SMSF – Anti-avoidance provisions

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The laws relating to self-managed superannuation funds (SMSFs) include two anti-avoidance provisions, namely:

  • a prohibition on schemes to circumvent the prohibition on acquiring SMSF assets from related parties; and
  • a prohibition on schemes to reduce the apparent market value of SMSF assets and thereby avoid any compliance rule.

Anti-avoidance: related party acquisitions

Ordinarily, the prohibition on related party acquisitions prevents SMSFs from acquiring assets from related parties of the fund, with limited exceptions.

The reason for an anti-avoidance provision for this particular prohibition (while there is none, for instance, for the prohibition on borrowing) is clearly because the Government foresaw the likelihood that this particular prohibition is vulnerable to schemes.

Contravention is an offence

Note that contravention of this anti-avoidance provision is an offence punishable by imprisonment for 1 year. This contrasts with the SMSF market value anti-avoidance provision, whose contravention is merely subject to civil penalties. The contrast underscores the Government’s great concern about schemes circumventing the related party rule.

Example: Scheme circumventing the related party rule

Members of a certain group of entities have fallen into the habit of providing goods and services between members of the group through an unusual barter system known as a “trade exchange”. Under the trade exchange, member entities can provide goods and services to each other in exchange for “trade dollars”, a kind of cashless credit only of value within the group.

One member of the group is X Trust, a non-listed unit trust which has invested in real property located in Australia. It permits other members of the group to buy units in itself to receive returns on the investment in trade dollars.

Another member of the group is Y Co, a large employer. One of its employees has an SMSF which is interested in investing in X Trust units.

However, the SMSF and Y Co are related entities, since some of the SMSF members have majority voting interests in Y Co. This means that Y Co is prohibited from providing any assets to the SMSF. The SMSF and X Trust are not related.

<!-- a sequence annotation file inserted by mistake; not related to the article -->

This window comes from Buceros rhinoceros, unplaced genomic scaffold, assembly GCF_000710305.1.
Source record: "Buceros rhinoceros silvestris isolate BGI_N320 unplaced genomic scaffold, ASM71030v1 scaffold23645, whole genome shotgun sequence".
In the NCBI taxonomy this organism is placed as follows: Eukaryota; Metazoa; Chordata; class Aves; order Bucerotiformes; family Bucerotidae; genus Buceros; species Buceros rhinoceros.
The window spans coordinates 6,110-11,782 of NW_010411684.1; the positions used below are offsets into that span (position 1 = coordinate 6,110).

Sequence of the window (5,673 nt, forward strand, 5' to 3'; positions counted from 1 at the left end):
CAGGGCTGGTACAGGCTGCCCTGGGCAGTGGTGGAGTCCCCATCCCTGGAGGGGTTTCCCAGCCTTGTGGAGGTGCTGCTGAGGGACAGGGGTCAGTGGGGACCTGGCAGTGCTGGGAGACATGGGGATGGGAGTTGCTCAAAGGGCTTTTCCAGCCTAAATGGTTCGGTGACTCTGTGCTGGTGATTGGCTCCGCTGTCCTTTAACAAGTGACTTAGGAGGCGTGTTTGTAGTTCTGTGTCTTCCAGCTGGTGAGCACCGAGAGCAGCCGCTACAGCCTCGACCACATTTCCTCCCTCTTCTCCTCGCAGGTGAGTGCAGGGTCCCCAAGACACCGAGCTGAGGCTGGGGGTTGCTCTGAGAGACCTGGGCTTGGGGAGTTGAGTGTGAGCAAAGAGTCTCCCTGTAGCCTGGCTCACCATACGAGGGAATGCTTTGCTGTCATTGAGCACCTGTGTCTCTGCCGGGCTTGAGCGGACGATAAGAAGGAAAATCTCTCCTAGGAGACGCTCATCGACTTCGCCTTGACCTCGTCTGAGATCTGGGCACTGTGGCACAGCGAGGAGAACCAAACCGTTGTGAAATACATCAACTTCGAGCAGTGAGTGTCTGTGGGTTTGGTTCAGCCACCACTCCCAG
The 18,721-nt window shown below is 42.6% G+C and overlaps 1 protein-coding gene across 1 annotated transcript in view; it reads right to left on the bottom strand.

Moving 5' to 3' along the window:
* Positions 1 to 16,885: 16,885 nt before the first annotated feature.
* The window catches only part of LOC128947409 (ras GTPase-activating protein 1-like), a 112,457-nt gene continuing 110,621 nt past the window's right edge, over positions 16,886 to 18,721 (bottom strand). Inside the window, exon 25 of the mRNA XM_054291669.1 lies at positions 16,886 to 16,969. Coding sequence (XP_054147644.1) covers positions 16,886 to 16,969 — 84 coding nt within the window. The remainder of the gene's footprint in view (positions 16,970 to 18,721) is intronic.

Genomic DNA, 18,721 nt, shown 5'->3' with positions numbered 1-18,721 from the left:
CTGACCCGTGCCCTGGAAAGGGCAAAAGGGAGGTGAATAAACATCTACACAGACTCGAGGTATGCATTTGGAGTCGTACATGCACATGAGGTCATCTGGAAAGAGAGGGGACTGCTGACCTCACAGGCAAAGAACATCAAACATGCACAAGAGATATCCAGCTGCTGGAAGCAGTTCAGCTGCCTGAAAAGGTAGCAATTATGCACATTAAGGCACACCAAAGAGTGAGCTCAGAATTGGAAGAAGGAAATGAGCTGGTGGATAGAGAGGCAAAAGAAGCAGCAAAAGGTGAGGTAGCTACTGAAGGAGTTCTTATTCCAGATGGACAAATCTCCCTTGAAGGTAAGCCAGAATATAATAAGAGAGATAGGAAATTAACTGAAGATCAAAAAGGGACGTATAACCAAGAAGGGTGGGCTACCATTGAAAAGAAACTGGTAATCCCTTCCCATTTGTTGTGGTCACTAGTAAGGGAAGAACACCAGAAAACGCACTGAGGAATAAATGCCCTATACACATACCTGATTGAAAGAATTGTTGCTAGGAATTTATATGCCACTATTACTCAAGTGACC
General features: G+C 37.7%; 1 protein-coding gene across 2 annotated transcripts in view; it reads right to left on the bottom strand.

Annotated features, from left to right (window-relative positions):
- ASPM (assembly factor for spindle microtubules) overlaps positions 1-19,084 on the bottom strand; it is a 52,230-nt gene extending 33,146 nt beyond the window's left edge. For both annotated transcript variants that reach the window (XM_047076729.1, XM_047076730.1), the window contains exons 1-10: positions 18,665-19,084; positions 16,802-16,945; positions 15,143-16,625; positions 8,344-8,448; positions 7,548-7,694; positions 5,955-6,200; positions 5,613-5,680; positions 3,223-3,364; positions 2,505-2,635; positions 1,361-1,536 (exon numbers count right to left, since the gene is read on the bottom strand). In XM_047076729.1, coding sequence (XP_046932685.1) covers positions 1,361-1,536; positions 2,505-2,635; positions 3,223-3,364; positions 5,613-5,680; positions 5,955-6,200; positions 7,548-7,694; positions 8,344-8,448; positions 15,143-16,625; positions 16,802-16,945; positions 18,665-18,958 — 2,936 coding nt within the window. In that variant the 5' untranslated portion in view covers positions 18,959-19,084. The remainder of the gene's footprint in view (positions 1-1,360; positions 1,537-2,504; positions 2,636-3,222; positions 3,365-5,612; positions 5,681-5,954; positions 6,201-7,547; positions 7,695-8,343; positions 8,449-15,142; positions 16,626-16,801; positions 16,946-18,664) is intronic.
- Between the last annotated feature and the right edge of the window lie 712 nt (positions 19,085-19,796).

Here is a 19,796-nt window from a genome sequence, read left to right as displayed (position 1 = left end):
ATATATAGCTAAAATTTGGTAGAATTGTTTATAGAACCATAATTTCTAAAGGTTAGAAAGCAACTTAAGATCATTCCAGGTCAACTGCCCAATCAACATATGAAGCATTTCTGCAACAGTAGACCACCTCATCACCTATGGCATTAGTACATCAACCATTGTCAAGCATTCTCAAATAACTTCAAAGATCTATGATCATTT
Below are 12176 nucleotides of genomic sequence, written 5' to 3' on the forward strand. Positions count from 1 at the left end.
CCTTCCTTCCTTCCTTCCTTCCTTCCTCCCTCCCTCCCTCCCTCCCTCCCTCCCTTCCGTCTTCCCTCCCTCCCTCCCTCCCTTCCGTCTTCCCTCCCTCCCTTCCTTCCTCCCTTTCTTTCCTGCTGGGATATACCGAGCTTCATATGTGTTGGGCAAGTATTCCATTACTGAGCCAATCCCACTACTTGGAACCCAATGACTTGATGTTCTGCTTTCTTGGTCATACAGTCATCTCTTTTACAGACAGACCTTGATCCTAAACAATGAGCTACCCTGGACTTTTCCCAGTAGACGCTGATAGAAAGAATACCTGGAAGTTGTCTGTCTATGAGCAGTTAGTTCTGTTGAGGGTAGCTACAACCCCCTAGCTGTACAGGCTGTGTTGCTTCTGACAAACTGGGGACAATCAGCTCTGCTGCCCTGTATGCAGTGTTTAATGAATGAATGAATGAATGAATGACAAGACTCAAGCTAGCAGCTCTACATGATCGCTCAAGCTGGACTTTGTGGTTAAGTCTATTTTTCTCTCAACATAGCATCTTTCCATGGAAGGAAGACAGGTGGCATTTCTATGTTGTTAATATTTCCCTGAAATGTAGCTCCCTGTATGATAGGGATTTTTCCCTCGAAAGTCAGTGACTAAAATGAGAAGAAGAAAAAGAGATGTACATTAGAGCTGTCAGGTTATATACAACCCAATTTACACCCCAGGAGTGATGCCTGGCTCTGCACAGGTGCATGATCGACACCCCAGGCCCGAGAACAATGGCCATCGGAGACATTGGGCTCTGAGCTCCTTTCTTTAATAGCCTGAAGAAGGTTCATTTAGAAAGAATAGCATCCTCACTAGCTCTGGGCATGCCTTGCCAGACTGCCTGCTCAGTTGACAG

The entities enter into the following arrangement:

  • Y Co purchases 1,000 units in X Trust for 400 trade dollars;
  • Y Co then makes a contribution of the Australian currency equivalent of 400 trade dollars into the SMSF and claims a deduction for this contribution;
  • the SMSF then uses the Australian dollars to buy 1,000 units in X Trust itself; and
  • mysteriously, Y Co then returns its own 1,000 units in X Trust back to X Trust, and X Trust pays for this in the Australian currency equivalent of 400 trade dollars.

Note that “trade dollars” of this sort are generally regarded as assets, not money, under superannuation law. Therefore, as Y Co and the SMSF are related parties:

  • the contribution of trade dollars from Y Co to the SMSF direct would have contravened the prohibition on related party acquisition; and
  • the sale of the X Trust units from Y Co to the SMSF direct would also have breached this prohibition.

The ultimate outcome of the scheme was that Y Co funded the SMSF’s acquisition of the X Trust units without breaching the prohibition on related party acquisitions. The scheme was plainly designed for this end.

Therefore this scheme falls foul of the anti-avoidance provisions and all the participants in the scheme may be prosecuted for an offence and at risk of imprisonment or criminal penalties.

Conclusion

If you have concerns over the anti-avoidance provisions applicable to SMSFs, call LAC Lawyers and we can provide advice and assistance.

 

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